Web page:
Prairie gardening with native North American wild flowers is part of the movement toward more sustainable gardening. Prairie landscapes are natural to Midwestern regions of North America, but today very little original prairie remains.

The New England aster, golden rod, and other native plants and grasses are the fabric of an original Wisconsin ecosystem. These endangered prairie landscapes, adapt to our temperate climate, require less maintenance and watering. The longer roots of prairie plants provide improved, slow rate water infiltration. Insects and birds also flourish in this type of habitat. Prairies provide balance to our fragile environment, benefiting us all.

UWM Monarch Conservancy- As part of the UWM’s Innovation Campus development, 11 acres were set aside as prairie for a natural resting area, providing food and shelter for the large influxes of monarch butterflies.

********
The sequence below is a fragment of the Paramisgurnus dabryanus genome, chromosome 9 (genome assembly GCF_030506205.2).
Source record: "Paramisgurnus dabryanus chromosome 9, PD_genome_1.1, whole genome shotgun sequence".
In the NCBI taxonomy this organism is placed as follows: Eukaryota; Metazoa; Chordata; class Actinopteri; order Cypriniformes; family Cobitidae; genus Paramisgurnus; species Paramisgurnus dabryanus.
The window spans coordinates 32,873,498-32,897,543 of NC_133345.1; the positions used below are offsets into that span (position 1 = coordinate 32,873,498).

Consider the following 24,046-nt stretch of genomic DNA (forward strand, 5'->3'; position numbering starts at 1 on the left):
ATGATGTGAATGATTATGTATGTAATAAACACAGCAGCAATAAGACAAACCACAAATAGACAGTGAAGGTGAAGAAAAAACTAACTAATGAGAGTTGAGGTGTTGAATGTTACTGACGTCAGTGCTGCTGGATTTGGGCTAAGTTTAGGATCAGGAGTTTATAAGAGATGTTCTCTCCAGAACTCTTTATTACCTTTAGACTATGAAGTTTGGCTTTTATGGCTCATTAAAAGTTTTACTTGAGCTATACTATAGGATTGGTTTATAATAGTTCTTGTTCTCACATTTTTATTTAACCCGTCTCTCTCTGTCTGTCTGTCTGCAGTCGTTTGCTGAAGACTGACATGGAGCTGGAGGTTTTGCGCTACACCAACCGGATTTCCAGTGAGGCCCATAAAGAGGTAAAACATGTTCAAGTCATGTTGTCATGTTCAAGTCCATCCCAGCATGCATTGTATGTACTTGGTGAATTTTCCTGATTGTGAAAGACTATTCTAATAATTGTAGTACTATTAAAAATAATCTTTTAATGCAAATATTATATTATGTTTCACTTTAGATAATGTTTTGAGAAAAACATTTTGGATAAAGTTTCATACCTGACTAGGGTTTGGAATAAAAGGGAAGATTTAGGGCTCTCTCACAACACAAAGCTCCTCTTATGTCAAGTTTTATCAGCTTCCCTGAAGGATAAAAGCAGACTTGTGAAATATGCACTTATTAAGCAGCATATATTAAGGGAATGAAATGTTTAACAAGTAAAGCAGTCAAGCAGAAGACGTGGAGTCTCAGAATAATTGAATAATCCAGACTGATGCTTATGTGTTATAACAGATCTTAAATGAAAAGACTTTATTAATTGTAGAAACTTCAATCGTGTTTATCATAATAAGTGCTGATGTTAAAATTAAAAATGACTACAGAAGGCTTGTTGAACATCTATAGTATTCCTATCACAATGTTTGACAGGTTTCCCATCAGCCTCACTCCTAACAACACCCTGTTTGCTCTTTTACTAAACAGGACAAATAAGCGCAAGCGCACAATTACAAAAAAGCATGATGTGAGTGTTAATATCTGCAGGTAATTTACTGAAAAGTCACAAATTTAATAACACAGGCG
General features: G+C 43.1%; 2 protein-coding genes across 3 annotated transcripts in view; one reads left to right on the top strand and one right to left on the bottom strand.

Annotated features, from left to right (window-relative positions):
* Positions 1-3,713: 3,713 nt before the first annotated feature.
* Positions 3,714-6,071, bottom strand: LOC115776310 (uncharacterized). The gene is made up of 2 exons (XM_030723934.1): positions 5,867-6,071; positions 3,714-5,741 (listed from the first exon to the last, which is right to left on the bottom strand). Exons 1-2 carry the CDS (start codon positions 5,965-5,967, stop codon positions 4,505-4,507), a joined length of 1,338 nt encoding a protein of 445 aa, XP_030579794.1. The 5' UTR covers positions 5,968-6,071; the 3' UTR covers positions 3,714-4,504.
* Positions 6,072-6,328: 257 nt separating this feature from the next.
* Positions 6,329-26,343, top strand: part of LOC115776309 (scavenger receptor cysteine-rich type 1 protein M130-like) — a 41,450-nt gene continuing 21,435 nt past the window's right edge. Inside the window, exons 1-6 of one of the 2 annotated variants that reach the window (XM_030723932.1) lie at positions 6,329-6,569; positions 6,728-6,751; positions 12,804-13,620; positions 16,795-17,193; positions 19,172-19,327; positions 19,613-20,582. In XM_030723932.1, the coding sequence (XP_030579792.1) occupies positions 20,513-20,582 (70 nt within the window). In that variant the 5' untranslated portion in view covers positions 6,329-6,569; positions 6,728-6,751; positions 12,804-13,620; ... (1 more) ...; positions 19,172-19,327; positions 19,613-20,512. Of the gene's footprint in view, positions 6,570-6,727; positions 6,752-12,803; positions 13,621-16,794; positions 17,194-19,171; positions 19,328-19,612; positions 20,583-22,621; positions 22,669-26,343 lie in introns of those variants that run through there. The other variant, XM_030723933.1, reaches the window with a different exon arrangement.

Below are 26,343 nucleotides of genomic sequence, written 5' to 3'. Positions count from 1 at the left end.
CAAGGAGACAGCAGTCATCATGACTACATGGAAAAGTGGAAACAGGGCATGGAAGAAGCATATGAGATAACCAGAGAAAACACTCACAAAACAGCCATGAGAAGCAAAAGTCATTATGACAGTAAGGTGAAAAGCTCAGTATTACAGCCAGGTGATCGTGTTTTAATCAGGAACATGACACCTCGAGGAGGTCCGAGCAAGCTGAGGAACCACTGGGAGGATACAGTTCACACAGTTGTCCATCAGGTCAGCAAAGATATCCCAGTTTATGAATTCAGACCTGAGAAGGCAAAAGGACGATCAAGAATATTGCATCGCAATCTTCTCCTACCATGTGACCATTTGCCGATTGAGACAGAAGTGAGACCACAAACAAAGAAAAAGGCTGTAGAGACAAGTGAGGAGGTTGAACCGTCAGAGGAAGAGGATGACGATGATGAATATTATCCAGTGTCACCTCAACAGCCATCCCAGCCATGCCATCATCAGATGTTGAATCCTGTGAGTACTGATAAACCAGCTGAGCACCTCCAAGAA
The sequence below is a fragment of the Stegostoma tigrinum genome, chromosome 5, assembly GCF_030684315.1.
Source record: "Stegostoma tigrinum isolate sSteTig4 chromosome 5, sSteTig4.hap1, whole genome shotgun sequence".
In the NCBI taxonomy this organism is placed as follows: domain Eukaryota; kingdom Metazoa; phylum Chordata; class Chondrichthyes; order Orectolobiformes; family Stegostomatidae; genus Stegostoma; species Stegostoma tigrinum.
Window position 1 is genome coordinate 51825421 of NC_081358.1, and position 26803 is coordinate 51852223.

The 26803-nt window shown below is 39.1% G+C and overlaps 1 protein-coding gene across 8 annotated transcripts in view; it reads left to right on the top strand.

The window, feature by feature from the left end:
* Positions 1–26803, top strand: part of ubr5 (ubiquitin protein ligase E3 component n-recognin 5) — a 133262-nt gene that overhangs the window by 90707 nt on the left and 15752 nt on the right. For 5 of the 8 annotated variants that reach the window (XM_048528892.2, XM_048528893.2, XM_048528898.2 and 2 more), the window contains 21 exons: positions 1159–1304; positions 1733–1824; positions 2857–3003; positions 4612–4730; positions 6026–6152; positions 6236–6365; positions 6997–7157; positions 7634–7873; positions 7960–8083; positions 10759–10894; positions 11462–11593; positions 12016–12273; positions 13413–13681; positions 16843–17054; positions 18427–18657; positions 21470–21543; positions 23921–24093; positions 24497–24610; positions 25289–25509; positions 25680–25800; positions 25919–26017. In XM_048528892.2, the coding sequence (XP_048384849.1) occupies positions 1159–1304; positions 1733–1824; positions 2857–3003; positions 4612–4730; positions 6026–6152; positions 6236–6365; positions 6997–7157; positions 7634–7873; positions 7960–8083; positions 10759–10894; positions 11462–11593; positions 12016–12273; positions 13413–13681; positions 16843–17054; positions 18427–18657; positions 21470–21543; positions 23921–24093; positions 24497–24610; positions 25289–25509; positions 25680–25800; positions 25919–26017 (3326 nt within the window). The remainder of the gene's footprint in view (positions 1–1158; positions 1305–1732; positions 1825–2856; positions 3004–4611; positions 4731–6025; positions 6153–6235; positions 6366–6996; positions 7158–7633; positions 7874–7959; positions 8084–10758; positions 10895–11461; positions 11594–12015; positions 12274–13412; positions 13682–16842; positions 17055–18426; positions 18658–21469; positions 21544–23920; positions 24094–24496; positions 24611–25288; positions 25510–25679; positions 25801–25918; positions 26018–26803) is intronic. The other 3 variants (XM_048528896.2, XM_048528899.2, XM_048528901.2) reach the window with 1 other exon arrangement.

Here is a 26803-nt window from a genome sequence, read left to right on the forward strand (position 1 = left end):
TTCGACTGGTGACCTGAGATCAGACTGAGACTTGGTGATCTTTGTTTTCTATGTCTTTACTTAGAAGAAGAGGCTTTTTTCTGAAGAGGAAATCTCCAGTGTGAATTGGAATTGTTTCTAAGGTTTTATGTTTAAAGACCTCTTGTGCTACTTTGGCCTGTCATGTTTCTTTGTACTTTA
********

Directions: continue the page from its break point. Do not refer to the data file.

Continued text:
More information here.


Architecture and Urban Planning Building– south and west faces- Wrapping the AUP building on two sides, this prairie was planted by the student organizationEcoTone.
Downer Prairie– Located east of the Klotsche Pavilion, this is the largest prairie on campus. It is also the only prairie on campus that has been managed by regular burns.
Lapham Prairie– Located near the southwest corner of Lapham, this prairie is managed by Paul Engevold of Biological Sciences.